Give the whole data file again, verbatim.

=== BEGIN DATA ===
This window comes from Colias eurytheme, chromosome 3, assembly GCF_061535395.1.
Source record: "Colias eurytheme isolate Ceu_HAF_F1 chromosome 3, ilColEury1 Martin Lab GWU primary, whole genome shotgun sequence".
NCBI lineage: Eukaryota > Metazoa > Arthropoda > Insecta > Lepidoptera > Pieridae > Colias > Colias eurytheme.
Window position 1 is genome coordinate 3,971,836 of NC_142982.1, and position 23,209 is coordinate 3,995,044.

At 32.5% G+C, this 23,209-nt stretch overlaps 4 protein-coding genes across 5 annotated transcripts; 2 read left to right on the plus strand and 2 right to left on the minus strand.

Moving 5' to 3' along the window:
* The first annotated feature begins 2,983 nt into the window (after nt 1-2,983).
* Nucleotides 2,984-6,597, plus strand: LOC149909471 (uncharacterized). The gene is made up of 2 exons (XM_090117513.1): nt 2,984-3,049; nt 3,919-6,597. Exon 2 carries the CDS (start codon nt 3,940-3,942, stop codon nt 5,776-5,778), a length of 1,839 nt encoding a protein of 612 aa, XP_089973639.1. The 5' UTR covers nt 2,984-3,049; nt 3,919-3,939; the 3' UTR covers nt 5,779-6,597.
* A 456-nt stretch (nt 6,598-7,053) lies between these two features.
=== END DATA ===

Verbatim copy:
This window comes from Colias eurytheme, chromosome 3, assembly GCF_061535395.1.
Source record: "Colias eurytheme isolate Ceu_HAF_F1 chromosome 3, ilColEury1 Martin Lab GWU primary, whole genome shotgun sequence".
NCBI lineage: Eukaryota > Metazoa > Arthropoda > Insecta > Lepidoptera > Pieridae > Colias > Colias eurytheme.
Window position 1 is genome coordinate 3,971,836 of NC_142982.1, and position 23,209 is coordinate 3,995,044.

At 32.5% G+C, this 23,209-nt stretch overlaps 4 protein-coding genes across 5 annotated transcripts; 2 read left to right on the plus strand and 2 right to left on the minus strand.

Moving 5' to 3' along the window:
* The first annotated feature begins 2,983 nt into the window (after nt 1-2,983).
* Nucleotides 2,984-6,597, plus strand: LOC149909471 (uncharacterized). The gene is made up of 2 exons (XM_090117513.1): nt 2,984-3,049; nt 3,919-6,597. Exon 2 carries the CDS (start codon nt 3,940-3,942, stop codon nt 5,776-5,778), a length of 1,839 nt encoding a protein of 612 aa, XP_089973639.1. The 5' UTR covers nt 2,984-3,049; nt 3,919-3,939; the 3' UTR covers nt 5,779-6,597.
* A 456-nt stretch (nt 6,598-7,053) lies between these two features.